Let’s give our loop a break, take it easy for a microsecond.

First, let’s introduce a high number in slot 25 of the array.

``````x1 = 99;
``````

Then in our loop, we look for that number assignment and break out of the loop

``````if (x1[iterator] == 99)
break;
``````

Goodness, it runs much faster!

So now our complete method looks like.

``````void obsticleCollision (unsigned char playerX, unsigned char playerY, unsigned char level)
{
//these are going to be hard numbers
//in the shapes of the boxes that surround
//the obstacle.
if (level == 0)
{
//array is edges of rectangles
//x=4,y=4
//starting at 1
//so 4*16=64
//based on character position 16x16
x1 = 4;
y1 = 4;

x1 = 8;
y1 = 5;

x1 = 99;
}
for (iterator = 0; iterator < 150; iterator++)
{

xx1 = (x1[iterator]<<4) -24;// xx1 = (x1[iterator]*16) - 24;
xx2 = (x1[iterator]<<4) + 8;// xx2 = (x1[iterator]*16) + 8;
yy1 = (y1[iterator]<<4) -24;// yy1 = (y1[iterator]*16) - 24;
yy2 = (y1[iterator]< xx1 && playerX  yy1 && playerY < yy2)
{
zx_border(6);
}

if (x1[iterator] == 99)
break;
}
printtester2(playerX,playerY);
}
``````

We really only need to check x1 for the 99 code before we break out of the loop.

Again, let’s look at our Array, it’s 150 slots, do we really need that many slot. 150 objects and the entire screen fills up. I think that at any time during this game, the most we would want to cover is about 1/3 of the entire screen. That should be more than enough objects and will save on some memory.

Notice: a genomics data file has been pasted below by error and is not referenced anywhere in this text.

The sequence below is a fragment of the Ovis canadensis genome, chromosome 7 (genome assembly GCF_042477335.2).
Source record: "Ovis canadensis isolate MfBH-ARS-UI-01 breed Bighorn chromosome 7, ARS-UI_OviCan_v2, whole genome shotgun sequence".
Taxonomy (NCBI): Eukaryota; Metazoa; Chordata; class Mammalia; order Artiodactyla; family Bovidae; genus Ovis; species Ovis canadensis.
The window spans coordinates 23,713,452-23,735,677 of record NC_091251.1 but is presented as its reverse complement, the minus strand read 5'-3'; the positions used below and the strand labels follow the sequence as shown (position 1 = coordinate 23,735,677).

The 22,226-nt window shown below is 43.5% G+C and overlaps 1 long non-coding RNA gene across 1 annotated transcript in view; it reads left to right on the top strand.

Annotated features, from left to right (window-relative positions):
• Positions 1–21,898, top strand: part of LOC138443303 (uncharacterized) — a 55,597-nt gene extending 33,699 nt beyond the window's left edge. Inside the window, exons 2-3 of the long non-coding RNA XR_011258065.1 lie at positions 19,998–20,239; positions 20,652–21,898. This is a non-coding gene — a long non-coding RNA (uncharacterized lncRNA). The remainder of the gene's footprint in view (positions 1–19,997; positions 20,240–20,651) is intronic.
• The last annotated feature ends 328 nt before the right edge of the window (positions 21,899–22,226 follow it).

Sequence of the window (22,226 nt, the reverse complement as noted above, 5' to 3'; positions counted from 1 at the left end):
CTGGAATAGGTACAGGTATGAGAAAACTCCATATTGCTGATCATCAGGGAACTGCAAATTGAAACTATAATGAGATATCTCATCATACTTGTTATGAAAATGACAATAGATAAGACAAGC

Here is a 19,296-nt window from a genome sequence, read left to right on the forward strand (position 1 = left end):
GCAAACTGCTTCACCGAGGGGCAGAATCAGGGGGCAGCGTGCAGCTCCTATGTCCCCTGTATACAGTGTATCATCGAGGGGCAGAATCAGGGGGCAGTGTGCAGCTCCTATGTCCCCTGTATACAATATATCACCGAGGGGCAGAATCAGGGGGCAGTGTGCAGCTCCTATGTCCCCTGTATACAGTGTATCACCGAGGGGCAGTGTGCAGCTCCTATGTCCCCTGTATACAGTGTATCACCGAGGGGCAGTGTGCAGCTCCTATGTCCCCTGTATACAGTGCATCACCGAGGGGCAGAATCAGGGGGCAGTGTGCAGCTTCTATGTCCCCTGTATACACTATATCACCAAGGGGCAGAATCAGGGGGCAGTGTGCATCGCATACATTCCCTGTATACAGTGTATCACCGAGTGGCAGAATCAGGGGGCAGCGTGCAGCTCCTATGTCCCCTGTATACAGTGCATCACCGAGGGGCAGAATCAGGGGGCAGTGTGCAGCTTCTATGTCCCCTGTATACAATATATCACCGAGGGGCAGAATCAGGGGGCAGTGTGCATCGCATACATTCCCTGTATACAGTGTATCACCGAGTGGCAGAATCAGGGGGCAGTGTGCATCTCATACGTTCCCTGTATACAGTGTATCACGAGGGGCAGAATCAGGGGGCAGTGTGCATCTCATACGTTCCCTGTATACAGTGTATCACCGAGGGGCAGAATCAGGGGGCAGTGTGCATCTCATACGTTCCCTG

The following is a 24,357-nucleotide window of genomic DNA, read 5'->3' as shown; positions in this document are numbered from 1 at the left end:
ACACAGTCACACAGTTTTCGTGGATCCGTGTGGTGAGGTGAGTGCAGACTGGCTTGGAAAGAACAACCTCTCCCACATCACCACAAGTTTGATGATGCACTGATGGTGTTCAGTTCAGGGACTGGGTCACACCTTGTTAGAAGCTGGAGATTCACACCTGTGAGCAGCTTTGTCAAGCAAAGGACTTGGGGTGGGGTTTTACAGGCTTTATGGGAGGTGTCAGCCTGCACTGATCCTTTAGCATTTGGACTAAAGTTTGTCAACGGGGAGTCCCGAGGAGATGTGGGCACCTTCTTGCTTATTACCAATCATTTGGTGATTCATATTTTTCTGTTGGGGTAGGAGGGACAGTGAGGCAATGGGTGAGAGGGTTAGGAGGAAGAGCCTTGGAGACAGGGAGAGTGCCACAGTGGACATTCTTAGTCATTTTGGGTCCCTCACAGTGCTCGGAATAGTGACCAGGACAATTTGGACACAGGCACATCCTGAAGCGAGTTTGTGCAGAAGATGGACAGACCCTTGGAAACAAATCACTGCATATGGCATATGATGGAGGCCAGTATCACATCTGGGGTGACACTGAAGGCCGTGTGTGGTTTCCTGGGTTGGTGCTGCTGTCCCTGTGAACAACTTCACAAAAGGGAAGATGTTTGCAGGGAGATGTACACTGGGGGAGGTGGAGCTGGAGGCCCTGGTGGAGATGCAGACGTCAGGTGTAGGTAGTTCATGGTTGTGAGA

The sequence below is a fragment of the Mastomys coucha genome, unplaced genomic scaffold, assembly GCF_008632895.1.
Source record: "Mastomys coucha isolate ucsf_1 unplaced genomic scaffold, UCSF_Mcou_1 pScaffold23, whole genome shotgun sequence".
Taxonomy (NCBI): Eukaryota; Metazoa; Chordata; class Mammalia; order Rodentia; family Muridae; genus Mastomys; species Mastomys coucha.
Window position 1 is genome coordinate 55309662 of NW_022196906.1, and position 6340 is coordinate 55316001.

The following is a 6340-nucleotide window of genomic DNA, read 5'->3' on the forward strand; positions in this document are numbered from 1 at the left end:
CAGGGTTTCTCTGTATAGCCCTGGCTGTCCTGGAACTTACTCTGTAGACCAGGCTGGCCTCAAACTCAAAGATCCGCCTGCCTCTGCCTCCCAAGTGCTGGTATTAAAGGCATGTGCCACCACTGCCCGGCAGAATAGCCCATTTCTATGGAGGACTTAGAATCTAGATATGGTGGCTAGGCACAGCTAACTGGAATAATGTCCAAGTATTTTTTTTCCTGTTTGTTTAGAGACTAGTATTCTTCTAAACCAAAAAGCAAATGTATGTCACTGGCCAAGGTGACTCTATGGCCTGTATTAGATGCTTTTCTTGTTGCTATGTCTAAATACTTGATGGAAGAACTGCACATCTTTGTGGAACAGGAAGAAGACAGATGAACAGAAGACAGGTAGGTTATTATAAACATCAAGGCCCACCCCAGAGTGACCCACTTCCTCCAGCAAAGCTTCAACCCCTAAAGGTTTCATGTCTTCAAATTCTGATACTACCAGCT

Also, since our screen there are only 3 objects in total, let’s make the break out of loop, slot 5 in the array.

Then our complete function (using this technique is)

``````void obsticleCollision (unsigned char playerX, unsigned char playerY, unsigned char level)
{
//these are going to be hard numbers
//in the shapes of the boxes that surround
//the obstacle.
if (level == 0)
{
//array is edges of rectangles
//x=4,y=4
//starting at 1
//so 4*16=64
//based on character position 16x16
x1 = 4;
y1 = 4;

x1 = 8;
y1 = 5;

x1 = 13;
y1 = 8;

x1 = 99;
}
for (iterator = 0; iterator < 50; iterator++)
{

xx1 = (x1[iterator]<<4) -24;// xx1 = (x1[iterator]*16) - 24;
xx2 = (x1[iterator]<<4) + 8;// xx2 = (x1[iterator]*16) + 8;
yy1 = (y1[iterator]<<4) -24;// yy1 = (y1[iterator]*16) - 24;
yy2 = (y1[iterator]< xx1 && playerX  yy1 && playerY < yy2)
{
zx_border(6);
}

if (x1[iterator] == 99)
break;
}
printtester2(playerX,playerY);
}
``````

Is this how other people perform collision detection? Yes, some do, I’m sure there are much more optimized routines. In later articles, I’m going to try to post other solutions. This technique though seems to run fairly fast and is fairly easy to understand.

I know this was a long article, but kinda important to a game, thanks for bearing with me.

Please feel free to share your particular technique along with details and I can see if I can somehow muster coding it in C to share with everyone.

Sharing is Caring. ## Author: andydansby

I'm a hobbyist coder working with the ZX Spectrum. Living in New York state near the Syracuse area. I grew up in Virgina. The first computer my parents bought for me was a Timex Sinclair 2068.

## One thought on “How to tell if you’ve stepped in something”

1. Antonio Villena says:

Hi Andrew

For collision detection with tiles you have the tiles array. It’s updated every time the screen changed.

tiles[y*scrw+x]